U.S. manufacturing output in November surpassed its pre-recession peak, as auto production kicked into a higher gear.
Growth in China's factory output declined further in November in a new sign of weakness in the world's second-largest economy.
Six in 10 Americans, including half of all Republicans, said they support regulation of carbon dioxide pollution, although they weren't asked how. Nearly half of Republicans said the U.S. should lead the global fight to curb climate change, even if it means taking action when other countries do not.
America’s surging trade deficit with China has cost more than 3.2 million U.S. jobs – the overwhelming majority of them in manufacturing – according to a study released today by the Economic Policy Institute (EPI).
10 years after her car crashed, killing her boyfriend, a Texas court clears Candice Anderson of the felony charge. GM admits its car may have contributed to the accident.
Mark Fields, CEO of Ford Motor Co., talks about the automaker's new aluminum-bodied F-150 pickup truck, the outlook for Detroit's economy and the impact of declining oil prices on the auto industry.
Rudolph the Red Nosed Reindeer, still a staple of holiday TV, was brought to the screen half a century ago by GE executive William Sahloff. He likely didn’t know that, just a couple of years earlier, a GE engineer had invented the red LED in the company’s labs.
Food traceability is an important factor in determining where I source my food from. And although I already know the Earth’s waters are littered with various garbage, I will admit I was surprised to learn just how much.
Today on Engineering Newswire, the World Against Toys Causing Harm, or W.A.T.C.H., released its 42nd annual 10 Worst Toys report … So we bought them …
Water Cannon has announced the release of the 17K12, a new high GPM industrial pressure washer.
Proponents of an Oregon ballot measure requiring labels on genetically modified foods conceded defeat Thursday after a judge ruled against them and an automatic recount appeared unlikely to sway the outcome.
Falling gas and food costs pushed down overall U.S. wholesale prices last month, evidence that cheaper oil worldwide is limiting inflation.
Civil rights leader Jesse Jackson spent most of this year pressuring the technology industry into facing up to the glaring scarcity of women, blacks and Latinos at companies renowned as great places to work.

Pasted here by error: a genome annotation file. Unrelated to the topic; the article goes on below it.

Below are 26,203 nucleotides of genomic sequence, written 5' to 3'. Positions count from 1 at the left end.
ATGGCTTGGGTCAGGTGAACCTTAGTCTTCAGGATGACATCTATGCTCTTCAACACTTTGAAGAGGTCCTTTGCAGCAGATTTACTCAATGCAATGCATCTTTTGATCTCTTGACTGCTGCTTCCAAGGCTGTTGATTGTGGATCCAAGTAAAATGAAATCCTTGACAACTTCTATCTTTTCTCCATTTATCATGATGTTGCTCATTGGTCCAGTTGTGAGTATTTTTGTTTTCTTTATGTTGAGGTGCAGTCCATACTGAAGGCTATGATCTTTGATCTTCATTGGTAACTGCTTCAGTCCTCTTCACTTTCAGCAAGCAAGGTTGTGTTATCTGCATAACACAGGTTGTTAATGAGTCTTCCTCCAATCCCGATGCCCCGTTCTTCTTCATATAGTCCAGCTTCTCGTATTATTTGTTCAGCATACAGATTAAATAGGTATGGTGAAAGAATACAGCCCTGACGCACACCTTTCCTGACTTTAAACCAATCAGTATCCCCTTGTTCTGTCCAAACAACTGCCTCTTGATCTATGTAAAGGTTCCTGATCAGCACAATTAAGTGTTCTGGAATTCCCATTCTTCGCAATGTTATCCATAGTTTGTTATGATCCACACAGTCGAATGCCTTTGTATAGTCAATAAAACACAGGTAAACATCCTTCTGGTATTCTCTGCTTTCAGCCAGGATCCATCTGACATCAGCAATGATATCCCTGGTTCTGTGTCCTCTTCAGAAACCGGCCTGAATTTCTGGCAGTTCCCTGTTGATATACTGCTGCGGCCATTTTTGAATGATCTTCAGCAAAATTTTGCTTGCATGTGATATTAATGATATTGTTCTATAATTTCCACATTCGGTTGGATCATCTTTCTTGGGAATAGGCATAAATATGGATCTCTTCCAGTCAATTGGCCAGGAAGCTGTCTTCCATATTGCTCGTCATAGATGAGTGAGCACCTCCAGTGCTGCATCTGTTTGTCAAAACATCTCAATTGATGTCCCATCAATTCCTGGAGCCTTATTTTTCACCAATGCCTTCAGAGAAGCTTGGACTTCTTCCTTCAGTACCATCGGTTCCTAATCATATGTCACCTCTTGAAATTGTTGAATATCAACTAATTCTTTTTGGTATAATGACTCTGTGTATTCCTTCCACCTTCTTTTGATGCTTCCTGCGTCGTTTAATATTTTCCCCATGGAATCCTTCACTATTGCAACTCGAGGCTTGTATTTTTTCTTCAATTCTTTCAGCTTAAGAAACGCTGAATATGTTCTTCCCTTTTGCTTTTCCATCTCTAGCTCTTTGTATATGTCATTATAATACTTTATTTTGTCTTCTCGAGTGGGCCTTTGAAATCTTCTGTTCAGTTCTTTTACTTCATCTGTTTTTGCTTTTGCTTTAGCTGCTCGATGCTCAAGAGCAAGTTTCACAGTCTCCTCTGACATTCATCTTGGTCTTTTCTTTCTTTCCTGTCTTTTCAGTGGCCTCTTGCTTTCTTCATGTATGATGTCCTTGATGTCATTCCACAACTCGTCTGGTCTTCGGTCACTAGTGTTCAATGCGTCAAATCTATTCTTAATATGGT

Chrysler is bowing to demands from U.S. safety regulators and will add about 179,000 vehicles to a recall for air bags that could explode with too much force.
The ongoing push to keep the UAW and labor unions out of foreign automobile manufacturing plants in the South continues.
This week the manufacturing sector has seen huge investments, but unfortunately that isn’t all. It has also been the backdrop of a Supreme Court decision that disregarded warehouse workers rights and sided in favor of a large corporation. So without further ado, these are IMPO’s selection for the “Winner” and “Loser” of the week — President Obama and Amazon warehouse workers, respectively.
Alcoa Power and Propulsion, a unit of lightweight, high-performance metals leader Alcoa, is doubling its high-technology coating capacity at its Whitehall, Michigan facility. The $16.7 million investment will position the Company to further capture growing demand for advanced jet engine parts.
Lockheed Martin's F-35 jet has had lots of problems since its first flight in 2006. Now as the planes start to arrive at Air Force bases around the country, another issue has come to light.
Honda, Nissan and Mitsubishi announced more recalls for the same possibly defective Takata air bags that Toyota recalled earlier this month after one exploded during scrapping in Japan.
IMPO sits down with Nino Granatiero, Vice President, Safety and Marketing for Grainger, to discuss some of the safety issues Grainger sees with its manufacturing customers, and how it looks to help streamline some of these critical efforts within a manufacturing environment.